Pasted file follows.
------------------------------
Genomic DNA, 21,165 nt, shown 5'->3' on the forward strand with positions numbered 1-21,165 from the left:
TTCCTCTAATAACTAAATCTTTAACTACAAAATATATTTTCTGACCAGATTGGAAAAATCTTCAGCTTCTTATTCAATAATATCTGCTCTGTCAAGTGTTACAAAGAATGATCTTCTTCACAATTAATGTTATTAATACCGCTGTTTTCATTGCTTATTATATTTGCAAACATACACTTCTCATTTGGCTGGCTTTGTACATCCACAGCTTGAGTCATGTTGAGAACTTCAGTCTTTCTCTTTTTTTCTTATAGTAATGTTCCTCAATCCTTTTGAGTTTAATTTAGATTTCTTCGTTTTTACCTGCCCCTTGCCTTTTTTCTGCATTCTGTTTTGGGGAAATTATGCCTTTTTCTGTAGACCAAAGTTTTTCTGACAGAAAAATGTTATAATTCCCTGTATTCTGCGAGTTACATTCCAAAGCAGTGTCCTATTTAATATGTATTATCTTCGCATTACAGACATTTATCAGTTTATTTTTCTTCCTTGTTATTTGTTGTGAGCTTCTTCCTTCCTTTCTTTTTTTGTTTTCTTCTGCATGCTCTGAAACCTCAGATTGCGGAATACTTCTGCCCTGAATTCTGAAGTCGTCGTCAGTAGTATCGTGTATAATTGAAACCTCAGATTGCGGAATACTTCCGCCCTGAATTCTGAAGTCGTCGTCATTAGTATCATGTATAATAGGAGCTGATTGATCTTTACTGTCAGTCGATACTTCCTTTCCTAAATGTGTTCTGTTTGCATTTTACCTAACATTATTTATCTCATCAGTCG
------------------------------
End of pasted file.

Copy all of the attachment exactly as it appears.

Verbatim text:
Genomic DNA, 21,165 nt, shown 5'->3' on the forward strand with positions numbered 1-21,165 from the left:
TTCCTCTAATAACTAAATCTTTAACTACAAAATATATTTTCTGACCAGATTGGAAAAATCTTCAGCTTCTTATTCAATAATATCTGCTCTGTCAAGTGTTACAAAGAATGATCTTCTTCACAATTAATGTTATTAATACCGCTGTTTTCATTGCTTATTATATTTGCAAACATACACTTCTCATTTGGCTGGCTTTGTACATCCACAGCTTGAGTCATGTTGAGAACTTCAGTCTTTCTCTTTTTTTCTTATAGTAATGTTCCTCAATCCTTTTGAGTTTAATTTAGATTTCTTCGTTTTTACCTGCCCCTTGCCTTTTTTCTGCATTCTGTTTTGGGGAAATTATGCCTTTTTCTGTAGACCAAAGTTTTTCTGACAGAAAAATGTTATAATTCCCTGTATTCTGCGAGTTACATTCCAAAGCAGTGTCCTATTTAATATGTATTATCTTCGCATTACAGACATTTATCAGTTTATTTTTCTTCCTTGTTATTTGTTGTGAGCTTCTTCCTTCCTTTCTTTTTTTGTTTTCTTCTGCATGCTCTGAAACCTCAGATTGCGGAATACTTCTGCCCTGAATTCTGAAGTCGTCGTCAGTAGTATCGTGTATAATTGAAACCTCAGATTGCGGAATACTTCCGCCCTGAATTCTGAAGTCGTCGTCATTAGTATCATGTATAATAGGAGCTGATTGATCTTTACTGTCAGTCGATACTTCCTTTCCTAAATGTGTTCTGTTTGCATTTTACCTAACATTATTTATCTCATCAGTCG